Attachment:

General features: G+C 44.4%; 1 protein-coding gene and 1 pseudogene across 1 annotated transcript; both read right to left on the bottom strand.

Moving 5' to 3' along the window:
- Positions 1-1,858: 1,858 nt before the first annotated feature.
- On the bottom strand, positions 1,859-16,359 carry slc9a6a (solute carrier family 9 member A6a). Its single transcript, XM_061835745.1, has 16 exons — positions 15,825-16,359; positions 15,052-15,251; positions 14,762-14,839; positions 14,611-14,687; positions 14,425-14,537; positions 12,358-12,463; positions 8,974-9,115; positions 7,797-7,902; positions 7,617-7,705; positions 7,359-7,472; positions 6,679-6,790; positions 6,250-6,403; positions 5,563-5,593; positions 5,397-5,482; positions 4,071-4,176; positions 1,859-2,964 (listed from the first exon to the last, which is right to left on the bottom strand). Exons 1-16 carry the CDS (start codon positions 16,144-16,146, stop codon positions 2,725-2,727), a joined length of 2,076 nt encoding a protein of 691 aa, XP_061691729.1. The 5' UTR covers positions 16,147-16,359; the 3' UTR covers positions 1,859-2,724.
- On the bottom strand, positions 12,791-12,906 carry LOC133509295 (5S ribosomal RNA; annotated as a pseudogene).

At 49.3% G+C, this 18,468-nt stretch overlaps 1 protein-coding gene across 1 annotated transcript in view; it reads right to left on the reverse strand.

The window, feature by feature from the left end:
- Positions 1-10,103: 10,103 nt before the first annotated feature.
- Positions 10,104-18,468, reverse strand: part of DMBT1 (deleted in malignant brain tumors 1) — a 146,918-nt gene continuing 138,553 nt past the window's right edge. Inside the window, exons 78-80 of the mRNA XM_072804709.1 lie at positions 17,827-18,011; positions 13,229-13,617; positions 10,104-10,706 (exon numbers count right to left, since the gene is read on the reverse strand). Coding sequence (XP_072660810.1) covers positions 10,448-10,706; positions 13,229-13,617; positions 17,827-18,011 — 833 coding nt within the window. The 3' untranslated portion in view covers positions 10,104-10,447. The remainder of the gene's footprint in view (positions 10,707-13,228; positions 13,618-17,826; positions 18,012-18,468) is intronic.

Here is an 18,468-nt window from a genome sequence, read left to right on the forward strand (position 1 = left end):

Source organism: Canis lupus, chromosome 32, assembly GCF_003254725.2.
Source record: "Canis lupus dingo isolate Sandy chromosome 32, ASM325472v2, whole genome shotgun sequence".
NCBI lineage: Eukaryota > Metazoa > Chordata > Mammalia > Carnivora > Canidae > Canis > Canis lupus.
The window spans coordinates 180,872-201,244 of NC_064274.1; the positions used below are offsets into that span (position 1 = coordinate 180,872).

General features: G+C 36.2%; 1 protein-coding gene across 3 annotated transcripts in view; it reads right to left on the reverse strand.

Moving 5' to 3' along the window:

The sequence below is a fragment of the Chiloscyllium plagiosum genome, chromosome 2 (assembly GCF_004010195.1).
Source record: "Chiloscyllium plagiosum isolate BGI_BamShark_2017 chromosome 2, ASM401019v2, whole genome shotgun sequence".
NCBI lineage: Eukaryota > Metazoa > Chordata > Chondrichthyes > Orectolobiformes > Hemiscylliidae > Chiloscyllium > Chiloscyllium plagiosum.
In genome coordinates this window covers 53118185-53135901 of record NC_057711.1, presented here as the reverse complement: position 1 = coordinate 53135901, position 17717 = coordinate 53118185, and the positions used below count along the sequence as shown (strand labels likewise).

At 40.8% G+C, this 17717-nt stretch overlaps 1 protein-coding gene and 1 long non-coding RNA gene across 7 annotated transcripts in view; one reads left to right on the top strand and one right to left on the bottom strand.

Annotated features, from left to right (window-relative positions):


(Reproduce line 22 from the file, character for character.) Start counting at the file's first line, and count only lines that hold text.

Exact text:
Annotated features, from left to right (window-relative positions):